<< 1991 1992 1993 >>
January 20, 1992
Robert and Carleen Thomas, of the Amateur Action BBS, are woken up at 7:30am by five armed San Jose Policemen, who seize computers, pictures, video tapes, and other electronic equipment (as well as Carleen's underwear, purses and shoes). The search warrant refers to Possession or control of matter depicting sexual conduct of person under age of 14 (Grand Theft). The charge is not ultimately brought, and the machine is returned to Thomas a month later. A year later, the Thomases would find themselves prosecuted by the federal government in the later-famous "Amateur Action BBS Case".

Source http://sun.soci.niu.edu/~cudigest/aabbs/a1

January 25, 1992
RemoteAccess BBS v1.11 is Released.

February, 1992
MindVox, a BBS with internet connectivity in New York City, opens to the public. Founded by two former members of Legion of Doom (Bruce Fancher and Patrick Kroupa), the BBS had already gained legend status from the document announcing its opening, "Voices in my Head" by Patrick Kroupa.

Source http://www.evolution.com/press/cybertimes/

March 1, 1992

May, 1992
Hayes Microcomputer Products announces the Smartmodem Optima Data and Fax Modem, capable of 14,400 bit/s. Retail Price: $519.

June, 1992
Demon Internet began proving service that gave users static Ips with PPP or SLIP dial-up.

Source https://en.wikipedia.org/wiki/Demon_Internet

June 10, 1992
FBI agents descend on the home of Richard Kenadek in Millbury, MA to shut down his BBS, the Davy Jones Locker, for software piracy, seizing the BBS equipment. Two years later, Kenadek will be arrested, charged with conspiracy to commit wire fraud, and sentenced to six months home detention and two years probation.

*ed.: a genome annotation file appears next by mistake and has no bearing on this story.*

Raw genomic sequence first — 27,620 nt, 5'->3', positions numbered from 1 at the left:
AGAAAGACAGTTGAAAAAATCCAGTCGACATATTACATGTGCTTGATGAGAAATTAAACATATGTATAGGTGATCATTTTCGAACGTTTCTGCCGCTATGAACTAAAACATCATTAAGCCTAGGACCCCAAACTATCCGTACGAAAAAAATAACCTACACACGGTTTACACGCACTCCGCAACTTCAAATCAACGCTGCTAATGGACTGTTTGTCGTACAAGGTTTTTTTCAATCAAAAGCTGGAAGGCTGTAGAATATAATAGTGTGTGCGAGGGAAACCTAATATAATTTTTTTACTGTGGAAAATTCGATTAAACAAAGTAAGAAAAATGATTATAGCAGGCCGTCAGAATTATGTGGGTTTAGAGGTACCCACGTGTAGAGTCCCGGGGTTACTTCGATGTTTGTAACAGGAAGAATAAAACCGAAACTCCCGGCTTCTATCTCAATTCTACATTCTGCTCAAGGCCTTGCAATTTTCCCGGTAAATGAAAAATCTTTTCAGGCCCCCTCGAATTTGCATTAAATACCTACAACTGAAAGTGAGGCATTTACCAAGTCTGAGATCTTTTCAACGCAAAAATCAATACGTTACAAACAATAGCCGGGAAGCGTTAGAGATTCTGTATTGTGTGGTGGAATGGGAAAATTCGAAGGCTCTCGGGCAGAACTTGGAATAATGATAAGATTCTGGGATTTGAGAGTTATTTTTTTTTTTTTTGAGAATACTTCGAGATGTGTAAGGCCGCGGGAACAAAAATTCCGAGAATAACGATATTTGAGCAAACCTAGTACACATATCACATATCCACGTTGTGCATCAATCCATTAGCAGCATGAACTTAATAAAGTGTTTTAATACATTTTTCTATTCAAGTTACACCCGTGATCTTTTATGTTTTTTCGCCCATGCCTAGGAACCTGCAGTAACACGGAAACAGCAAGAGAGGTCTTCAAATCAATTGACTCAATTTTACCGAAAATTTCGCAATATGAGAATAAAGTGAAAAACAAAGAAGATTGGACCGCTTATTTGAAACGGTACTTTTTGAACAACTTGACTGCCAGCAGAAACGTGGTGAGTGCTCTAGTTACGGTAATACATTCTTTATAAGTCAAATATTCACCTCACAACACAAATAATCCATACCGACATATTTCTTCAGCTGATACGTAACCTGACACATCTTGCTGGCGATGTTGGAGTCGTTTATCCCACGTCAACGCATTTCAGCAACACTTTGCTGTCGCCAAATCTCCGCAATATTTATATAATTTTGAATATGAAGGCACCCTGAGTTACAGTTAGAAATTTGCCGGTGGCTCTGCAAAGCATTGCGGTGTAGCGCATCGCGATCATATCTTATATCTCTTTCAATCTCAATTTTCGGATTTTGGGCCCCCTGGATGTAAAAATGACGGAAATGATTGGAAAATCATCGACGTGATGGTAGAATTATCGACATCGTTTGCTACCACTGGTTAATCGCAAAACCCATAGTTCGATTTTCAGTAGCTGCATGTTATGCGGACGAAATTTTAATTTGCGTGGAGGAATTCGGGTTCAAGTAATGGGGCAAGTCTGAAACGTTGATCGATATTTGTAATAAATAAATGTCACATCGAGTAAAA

Published on June 11, 1992, Worcester Telegram & Gazette (MA)

MILLBURY - FBI agents yesterday raided the home of Richard Kenadek, 46 
South Oxford St., owner of a company that had allegedly been illegally 
distributing copyrighted computer software programs, according to a 
software trade group.The Software Publishers Association said the FBI 
raided the Davy Jones Locker, "a sophisticated computer bulletin board 
with paying subscribers in 36 states and 11 foreign countries."FBI 
spokesman William McMullin confirmed agents executed a search warrant 
in Millbury....

Published on June 11, 1992, Boston Globe

In one of the first crackdowns of its kind, six FBI agents yesterday raided 
a computer bulletin board based in a Millbury home. Authorities said the 
bulletin board's operator had been illegally distributing copyrighted 
software.Executing a criminal search warrant, the agents seized several 
computers, six modems and a program called PC Board, which was used to 
run the bulletin board. Authorities also seized documents that listed 
users of the service. No arrests were made, according to the....

Published on June 12, 1992, Worcester Telegram & Gazette (MA)

Federal laws might have been violated in the alleged illegal distribution of